To Kill a Mockingbird by Harper Lee
The Kite Runner by Khaled Hosseini
Absolutely True Diary of a Part-Time Indian by Sherman Alexie
The Great Gatsby by F. Scott Fitzgerald
For Whom the Bell Tolls by Ernest Hemingway
Gone with the Wind by Margaret Mitchell
The Lord of the Rings by J.R.R. Tolkien
And from this list of challenged children's books
Holes by Louis Sachar (seriously?)
Little Women by Louisa May Alcott (Did they actually read this title and find something objectionable?)
The View From Saturday by E.L. Konigsburg
Witch of Blackbird Pond by Elizabeth George Speare (this is one of the first books I recall reading and LOVING)
Catherine Called Birdy and Midwife's Apprentice by Karen Cushman
The Giver by Lois Lowry - seriously SO fabulous
Hoot by Carl Hiaasen - I'm currently listening to the audio version
Mississippi Trial, 1955 by Chris Crowe
Squashed by Joan Bauer
Stuck in Neutral by Terry Trueman
Stargirl by Jerry Spinelli
Makes you wonder if those school required reading lists are taken directly from banned books lists :)
Also, I've read some interesting thoughts about censorship recently. This article from the Wall Street Journal takes the opposite view of many promoting Banned Books Week. I suggest you read it, since I am going to talk about some of Mr. Muncy's points.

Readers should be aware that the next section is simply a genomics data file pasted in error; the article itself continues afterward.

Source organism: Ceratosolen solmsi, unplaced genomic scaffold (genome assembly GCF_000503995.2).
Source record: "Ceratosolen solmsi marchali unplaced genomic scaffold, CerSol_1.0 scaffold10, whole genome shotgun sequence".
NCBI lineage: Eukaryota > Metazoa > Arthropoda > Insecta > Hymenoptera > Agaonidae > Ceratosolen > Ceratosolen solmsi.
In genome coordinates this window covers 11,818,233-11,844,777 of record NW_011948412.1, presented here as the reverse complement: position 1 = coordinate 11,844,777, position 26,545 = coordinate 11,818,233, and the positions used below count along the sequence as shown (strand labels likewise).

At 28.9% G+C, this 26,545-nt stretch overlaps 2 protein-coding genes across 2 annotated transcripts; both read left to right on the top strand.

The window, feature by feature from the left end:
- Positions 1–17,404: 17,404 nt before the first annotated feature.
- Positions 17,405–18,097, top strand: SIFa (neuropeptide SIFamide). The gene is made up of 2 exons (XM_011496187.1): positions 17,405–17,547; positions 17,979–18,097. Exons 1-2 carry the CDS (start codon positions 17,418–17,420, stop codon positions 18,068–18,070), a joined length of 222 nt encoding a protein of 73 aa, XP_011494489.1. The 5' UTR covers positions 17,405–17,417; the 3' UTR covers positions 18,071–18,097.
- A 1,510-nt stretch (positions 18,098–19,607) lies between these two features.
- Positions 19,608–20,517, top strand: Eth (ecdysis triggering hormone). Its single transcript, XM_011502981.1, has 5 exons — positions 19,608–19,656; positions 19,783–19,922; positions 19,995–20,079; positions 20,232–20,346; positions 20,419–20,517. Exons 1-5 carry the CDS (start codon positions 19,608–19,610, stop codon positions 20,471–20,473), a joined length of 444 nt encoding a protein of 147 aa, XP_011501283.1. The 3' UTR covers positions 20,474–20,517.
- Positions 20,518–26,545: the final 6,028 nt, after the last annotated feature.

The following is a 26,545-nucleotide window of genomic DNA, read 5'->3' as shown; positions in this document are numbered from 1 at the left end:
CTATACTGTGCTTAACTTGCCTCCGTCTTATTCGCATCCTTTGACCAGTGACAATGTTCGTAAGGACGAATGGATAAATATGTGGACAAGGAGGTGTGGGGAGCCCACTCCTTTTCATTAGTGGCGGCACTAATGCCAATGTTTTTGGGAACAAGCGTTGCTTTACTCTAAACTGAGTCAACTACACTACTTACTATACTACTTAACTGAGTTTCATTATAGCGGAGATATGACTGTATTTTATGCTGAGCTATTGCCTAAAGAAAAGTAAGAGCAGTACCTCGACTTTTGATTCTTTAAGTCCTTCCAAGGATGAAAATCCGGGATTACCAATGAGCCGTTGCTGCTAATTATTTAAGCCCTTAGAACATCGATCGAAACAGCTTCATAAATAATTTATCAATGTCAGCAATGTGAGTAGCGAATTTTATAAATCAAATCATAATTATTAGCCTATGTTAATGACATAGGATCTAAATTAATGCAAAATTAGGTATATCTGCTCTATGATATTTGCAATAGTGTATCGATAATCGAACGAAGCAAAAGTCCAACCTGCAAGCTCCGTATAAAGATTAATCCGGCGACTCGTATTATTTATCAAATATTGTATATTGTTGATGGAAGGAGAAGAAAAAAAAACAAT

I agree with Mr. Muncy that sometimes advocates of the freedom to read can go too far in their statements about those who file complaints about books. They call them names and make fun of them, but it is a parent's First Amendment right to protest something he or she does not like. However, after a complaint is made, if a parent desires to force that opinion on other people, that is where he or she crosses the line in free speech. It is a fine line to walk, but both sides need to be more respectful.
I also got a bit miffed when Mr. Muncy described librarians as having "hidden verdicts" in regards to acquiring materials. All libraries have a collection development policy in place and it is almost always available to view upon request. Specific guidelines have been set forth for what will be added to the collection based on many things: the purpose of the library, the community it serves, etc. Librarians are not picking books based on subjective likes or dislikes. They have to follow those criteria and while it involves judgements, they are trained to make those judgements, which can be based on things like positive reviews in journals or popular demand. Obviously these criteria are not going to be "what everybody wants" because everybody wants something different. And each library will be different from others depending on the location, community, and other factors.
Whew, sorry for that side rant, but I don't like attacks on librarians (imagine that).
Anyway, here are a few other links to some interesting discussions on censorship, challenges, and banning:
Comments on James Dashner's post are quite interesting.
Nathan Bransford also has some questions about parental discretion vs. censorship.
Any thoughts, strong opinions, or rants you'd like to share?